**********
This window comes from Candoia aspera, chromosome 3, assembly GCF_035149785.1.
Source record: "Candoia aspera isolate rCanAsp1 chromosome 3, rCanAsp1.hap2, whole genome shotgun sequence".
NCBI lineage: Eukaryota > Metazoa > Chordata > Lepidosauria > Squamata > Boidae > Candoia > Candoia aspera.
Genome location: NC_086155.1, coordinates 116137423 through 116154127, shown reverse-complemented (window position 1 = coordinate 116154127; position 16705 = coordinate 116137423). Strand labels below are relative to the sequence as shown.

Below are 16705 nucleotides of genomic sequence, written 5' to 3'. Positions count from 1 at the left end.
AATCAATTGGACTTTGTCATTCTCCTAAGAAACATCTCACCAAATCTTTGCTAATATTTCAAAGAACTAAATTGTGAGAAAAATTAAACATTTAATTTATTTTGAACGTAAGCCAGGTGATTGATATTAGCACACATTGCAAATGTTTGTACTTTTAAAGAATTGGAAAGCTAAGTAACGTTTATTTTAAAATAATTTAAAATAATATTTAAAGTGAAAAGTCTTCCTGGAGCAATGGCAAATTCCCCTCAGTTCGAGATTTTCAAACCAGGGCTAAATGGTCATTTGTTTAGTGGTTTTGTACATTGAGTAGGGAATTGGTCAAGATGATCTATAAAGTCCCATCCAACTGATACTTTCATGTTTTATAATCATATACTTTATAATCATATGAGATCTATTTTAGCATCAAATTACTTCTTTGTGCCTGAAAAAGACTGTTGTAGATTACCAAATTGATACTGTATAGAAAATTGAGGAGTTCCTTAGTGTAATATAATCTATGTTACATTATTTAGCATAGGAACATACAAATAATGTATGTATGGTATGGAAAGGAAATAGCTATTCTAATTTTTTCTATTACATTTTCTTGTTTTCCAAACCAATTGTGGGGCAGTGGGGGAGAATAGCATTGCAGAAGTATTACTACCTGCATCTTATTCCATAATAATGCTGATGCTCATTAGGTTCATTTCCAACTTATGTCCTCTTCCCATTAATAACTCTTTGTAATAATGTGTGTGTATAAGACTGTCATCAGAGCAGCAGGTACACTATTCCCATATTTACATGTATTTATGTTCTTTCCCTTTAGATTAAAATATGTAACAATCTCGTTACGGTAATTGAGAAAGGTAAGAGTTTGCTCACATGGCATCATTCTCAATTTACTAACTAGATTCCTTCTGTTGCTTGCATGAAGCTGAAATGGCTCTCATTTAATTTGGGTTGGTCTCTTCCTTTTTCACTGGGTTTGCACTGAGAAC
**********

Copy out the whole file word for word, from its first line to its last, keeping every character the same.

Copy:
This window comes from Candoia aspera, chromosome 3, assembly GCF_035149785.1.
Source record: "Candoia aspera isolate rCanAsp1 chromosome 3, rCanAsp1.hap2, whole genome shotgun sequence".
NCBI lineage: Eukaryota > Metazoa > Chordata > Lepidosauria > Squamata > Boidae > Candoia > Candoia aspera.
Genome location: NC_086155.1, coordinates 116137423 through 116154127, shown reverse-complemented (window position 1 = coordinate 116154127; position 16705 = coordinate 116137423). Strand labels below are relative to the sequence as shown.

Below are 16705 nucleotides of genomic sequence, written 5' to 3'. Positions count from 1 at the left end.
AATCAATTGGACTTTGTCATTCTCCTAAGAAACATCTCACCAAATCTTTGCTAATATTTCAAAGAACTAAATTGTGAGAAAAATTAAACATTTAATTTATTTTGAACGTAAGCCAGGTGATTGATATTAGCACACATTGCAAATGTTTGTACTTTTAAAGAATTGGAAAGCTAAGTAACGTTTATTTTAAAATAATTTAAAATAATATTTAAAGTGAAAAGTCTTCCTGGAGCAATGGCAAATTCCCCTCAGTTCGAGATTTTCAAACCAGGGCTAAATGGTCATTTGTTTAGTGGTTTTGTACATTGAGTAGGGAATTGGTCAAGATGATCTATAAAGTCCCATCCAACTGATACTTTCATGTTTTATAATCATATACTTTATAATCATATGAGATCTATTTTAGCATCAAATTACTTCTTTGTGCCTGAAAAAGACTGTTGTAGATTACCAAATTGATACTGTATAGAAAATTGAGGAGTTCCTTAGTGTAATATAATCTATGTTACATTATTTAGCATAGGAACATACAAATAATGTATGTATGGTATGGAAAGGAAATAGCTATTCTAATTTTTTCTATTACATTTTCTTGTTTTCCAAACCAATTGTGGGGCAGTGGGGGAGAATAGCATTGCAGAAGTATTACTACCTGCATCTTATTCCATAATAATGCTGATGCTCATTAGGTTCATTTCCAACTTATGTCCTCTTCCCATTAATAACTCTTTGTAATAATGTGTGTGTATAAGACTGTCATCAGAGCAGCAGGTACACTATTCCCATATTTACATGTATTTATGTTCTTTCCCTTTAGATTAAAATATGTAACAATCTCGTTACGGTAATTGAGAAAGGTAAGAGTTTGCTCACATGGCATCATTCTCAATTTACTAACTAGATTCCTTCTGTTGCTTGCATGAAGCTGAAATGGCTCTCATTTAATTTGGGTTGGTCTCTTCCTTTTTCACTGGGTTTGCACTGAGAAC